Tuesday, February 23, 2010

Who's Your Daddy?

An incident in Pennsylvania is receiving the scrutiny of the FBI and with good reason. The incident is being called WebCamGate by the mass media. Education Week summarizes the details in an article post by By Dan Hardy, Derrick Nunnally, and John Shiffman of the Philadelphia Inquirer (MCT).
Blake Robbins, 15, said in the suit that an assistant principal confronted him last November with a photo from the laptop—supposedly evidence he was involved in "improper behavior" in his Penn Valley house.

The teenager has said that he was holding Mike & Ike candy in his hand, and that the assistant principal thought they might be drugs.

The system was triggered 42 times this school year, in an attempt to track lost or missing computers, school officials say.

District spokesman Douglas Young yesterday repeated that the security program was developed to help recover lost or stolen laptops, and added: "This included tracking loaner laptops that may, against regulations, have been taken off campus."

Furthermore, the article goes on to assert that the administration had been previously confronted by individuals concerned about the legality and ethics of the software;
More than a year ago, two Harriton High School student council members privately confronted the principal when they learned that the school could covertly photograph students using the laptop's cameras.

When Kline said it was true, the students told the principal they were worried about privacy rights, and asked questions about other kinds of monitoring. Could, for example, the school system read saved files on their computers? At a minimum, the student leaders told the principal, the student body should be formal warned about any surveillance.

But nothing happened, according to other council members who were briefed afterward, and the student leaders returned a short while later to once again tell the principal that they were greatly concerned about a potential invasion of privacy. Again, nothing happened.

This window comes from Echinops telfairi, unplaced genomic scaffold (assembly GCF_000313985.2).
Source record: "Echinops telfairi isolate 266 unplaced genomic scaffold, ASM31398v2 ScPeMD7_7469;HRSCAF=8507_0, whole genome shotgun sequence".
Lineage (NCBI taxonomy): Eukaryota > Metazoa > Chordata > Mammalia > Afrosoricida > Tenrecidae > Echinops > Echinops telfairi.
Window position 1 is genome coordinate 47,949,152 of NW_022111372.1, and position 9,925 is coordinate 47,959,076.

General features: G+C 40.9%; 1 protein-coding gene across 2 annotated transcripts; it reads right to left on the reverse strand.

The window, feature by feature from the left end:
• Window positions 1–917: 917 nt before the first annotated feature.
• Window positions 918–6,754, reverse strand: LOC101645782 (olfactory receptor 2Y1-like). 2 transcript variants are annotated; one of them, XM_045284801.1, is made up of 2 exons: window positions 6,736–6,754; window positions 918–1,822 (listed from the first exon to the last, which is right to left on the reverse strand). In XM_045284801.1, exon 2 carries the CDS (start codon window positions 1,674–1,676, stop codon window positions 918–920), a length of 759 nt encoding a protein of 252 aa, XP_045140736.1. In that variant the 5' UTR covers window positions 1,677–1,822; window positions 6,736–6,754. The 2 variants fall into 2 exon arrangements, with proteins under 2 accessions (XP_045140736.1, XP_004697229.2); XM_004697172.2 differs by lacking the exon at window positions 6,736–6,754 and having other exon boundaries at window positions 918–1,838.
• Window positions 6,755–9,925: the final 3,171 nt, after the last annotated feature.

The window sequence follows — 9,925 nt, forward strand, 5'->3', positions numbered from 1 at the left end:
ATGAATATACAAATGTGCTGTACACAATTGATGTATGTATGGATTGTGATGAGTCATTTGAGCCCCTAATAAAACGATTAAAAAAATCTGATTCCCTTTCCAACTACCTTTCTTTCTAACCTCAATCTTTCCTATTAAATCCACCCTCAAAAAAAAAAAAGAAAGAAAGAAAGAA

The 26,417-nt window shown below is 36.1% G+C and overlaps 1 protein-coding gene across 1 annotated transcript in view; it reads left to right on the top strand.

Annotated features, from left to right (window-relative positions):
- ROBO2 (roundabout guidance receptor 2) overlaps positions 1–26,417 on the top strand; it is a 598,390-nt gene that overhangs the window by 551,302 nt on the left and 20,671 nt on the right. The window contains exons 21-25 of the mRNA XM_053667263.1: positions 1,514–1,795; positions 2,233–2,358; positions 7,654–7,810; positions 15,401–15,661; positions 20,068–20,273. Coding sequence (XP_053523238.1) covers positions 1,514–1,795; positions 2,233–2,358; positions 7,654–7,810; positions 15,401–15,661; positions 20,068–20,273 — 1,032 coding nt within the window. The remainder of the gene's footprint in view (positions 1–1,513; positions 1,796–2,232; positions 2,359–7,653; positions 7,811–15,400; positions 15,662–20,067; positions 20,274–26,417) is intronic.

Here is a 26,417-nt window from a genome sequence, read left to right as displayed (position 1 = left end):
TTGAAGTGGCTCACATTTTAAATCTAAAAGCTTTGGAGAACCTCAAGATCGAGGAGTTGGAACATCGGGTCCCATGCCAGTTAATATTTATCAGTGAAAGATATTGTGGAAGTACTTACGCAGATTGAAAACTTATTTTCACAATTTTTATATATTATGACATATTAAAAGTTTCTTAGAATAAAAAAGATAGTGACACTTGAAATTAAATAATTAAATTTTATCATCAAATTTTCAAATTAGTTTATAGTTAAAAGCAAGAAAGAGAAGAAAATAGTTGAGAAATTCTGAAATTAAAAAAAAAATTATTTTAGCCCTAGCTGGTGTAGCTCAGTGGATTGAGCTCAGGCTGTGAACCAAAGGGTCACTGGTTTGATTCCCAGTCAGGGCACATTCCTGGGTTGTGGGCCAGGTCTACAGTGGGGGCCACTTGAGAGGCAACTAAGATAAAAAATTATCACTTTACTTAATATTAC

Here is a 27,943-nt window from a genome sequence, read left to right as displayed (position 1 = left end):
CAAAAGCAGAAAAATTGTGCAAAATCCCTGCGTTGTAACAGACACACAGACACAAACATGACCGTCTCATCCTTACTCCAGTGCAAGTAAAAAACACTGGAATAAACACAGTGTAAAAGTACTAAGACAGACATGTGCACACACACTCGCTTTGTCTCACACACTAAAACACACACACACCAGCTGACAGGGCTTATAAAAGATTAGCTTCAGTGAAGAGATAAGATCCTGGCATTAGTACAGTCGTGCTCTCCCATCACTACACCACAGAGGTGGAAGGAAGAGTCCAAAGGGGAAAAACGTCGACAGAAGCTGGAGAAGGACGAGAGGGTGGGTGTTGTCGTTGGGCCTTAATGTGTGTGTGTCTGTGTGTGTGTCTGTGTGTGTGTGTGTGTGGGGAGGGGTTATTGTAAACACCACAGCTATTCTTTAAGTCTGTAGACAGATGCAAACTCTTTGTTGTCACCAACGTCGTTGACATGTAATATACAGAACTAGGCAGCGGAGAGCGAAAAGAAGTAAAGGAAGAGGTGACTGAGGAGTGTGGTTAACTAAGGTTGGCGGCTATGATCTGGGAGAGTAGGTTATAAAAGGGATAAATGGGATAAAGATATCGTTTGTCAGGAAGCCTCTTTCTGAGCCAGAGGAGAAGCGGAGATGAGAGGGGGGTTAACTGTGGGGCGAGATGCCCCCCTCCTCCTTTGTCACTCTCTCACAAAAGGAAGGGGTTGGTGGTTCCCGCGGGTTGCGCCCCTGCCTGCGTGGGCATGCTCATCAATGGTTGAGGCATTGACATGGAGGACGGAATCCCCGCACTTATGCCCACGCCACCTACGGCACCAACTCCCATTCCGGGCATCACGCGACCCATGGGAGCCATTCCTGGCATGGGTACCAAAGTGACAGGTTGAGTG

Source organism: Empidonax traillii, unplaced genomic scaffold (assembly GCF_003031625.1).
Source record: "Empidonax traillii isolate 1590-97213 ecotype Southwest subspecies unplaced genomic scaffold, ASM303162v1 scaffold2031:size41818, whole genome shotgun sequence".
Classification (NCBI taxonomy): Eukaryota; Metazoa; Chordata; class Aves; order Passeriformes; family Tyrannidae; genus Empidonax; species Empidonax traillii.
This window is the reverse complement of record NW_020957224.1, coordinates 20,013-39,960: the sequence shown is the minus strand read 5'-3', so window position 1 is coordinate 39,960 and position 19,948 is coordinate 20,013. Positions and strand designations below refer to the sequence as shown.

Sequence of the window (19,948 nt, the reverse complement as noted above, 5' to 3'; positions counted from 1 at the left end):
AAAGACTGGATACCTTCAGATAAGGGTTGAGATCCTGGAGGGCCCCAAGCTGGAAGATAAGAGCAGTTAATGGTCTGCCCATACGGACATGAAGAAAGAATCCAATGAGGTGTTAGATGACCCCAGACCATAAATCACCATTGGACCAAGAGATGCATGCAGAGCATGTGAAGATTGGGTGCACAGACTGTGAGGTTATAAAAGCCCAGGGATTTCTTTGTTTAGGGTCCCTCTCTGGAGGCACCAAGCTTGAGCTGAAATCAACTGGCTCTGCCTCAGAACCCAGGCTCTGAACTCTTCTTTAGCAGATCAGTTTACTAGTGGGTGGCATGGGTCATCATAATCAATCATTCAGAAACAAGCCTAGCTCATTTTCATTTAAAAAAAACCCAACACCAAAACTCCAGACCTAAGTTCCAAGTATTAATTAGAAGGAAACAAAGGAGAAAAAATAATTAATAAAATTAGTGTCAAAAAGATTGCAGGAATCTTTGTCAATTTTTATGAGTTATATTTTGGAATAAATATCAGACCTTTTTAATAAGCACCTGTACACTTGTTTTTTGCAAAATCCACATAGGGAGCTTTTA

Kline and district spokesman Young did not respond yesterday to requests for comment about the meeting with the principal.

A class action lawsuit has been filed and justifiably so. The software called LanRev has been downplayed as little more than a security software program that helps the school track stolen laptops. But the school is not a law enforcement agency. If the laptops were indeed stolen instead of simply removed from school for home use then the school should have reported them stolen and allowed the police to handle their retrieval.

But that's not what happened. Instead, the school officials did precisely what bureaucrats with too much time on their hands and the opportunity to overstep their authority always do. Like the script of a bad movie they activated the webcam of the laptops of students, collected those snapshots, and apparently confronted at least one student who was eating candy that looked like pills as a drug user.

Here at the Gazette we are shocked by nothing that school officials get involved with. As Einstein is quoted as saying, "the difference between genius and stupidity is that stupidity has no limits."

What concerns us more is the fact that the LanRev software can be and may have been used in a much more pernicious fashion. You see, contrary to the sugar-coated, law-abiding explanation that the administration has painted of this software, it can be used to for criminal behaviors that have the potential to incriminate the end-user (e.g. a student, teacher, administrator, and so on) instead of the true criminal. In other words, in the hands of a disgruntled technical help desk employee, an innocent target's life can be irreversibly harmed. This video details in very technical terms the scope of this software's reach:

To translate that into plain language, this software can covertly alter just about anything on a client machine so that the user can be spied on, the machine used to download pornography or act as a cracking platform, and more. Everything and anything can be compromised including your antivirus, spyware, and malware products.

This software has no place in schools. Innocent families, teachers, employees, or relatives can get entrapped in Julie Amero type nightmares that occur only because software with the same ability to maim a life as a gun is being put into the hands of fools.

And today this is only a school incident. But this stuff poses a political and terrorist threat as well. Imagine the havoc this kind of software can play in a Senator's office, at Homeland Security, the Pentagon, or maybe a foreign diplomat, the UN, and so on. You won't know the Cam is on or the microphone and maybe a background script is working to dump or access confidential information.

The FBI needs to take a long, hard look at this stuff.

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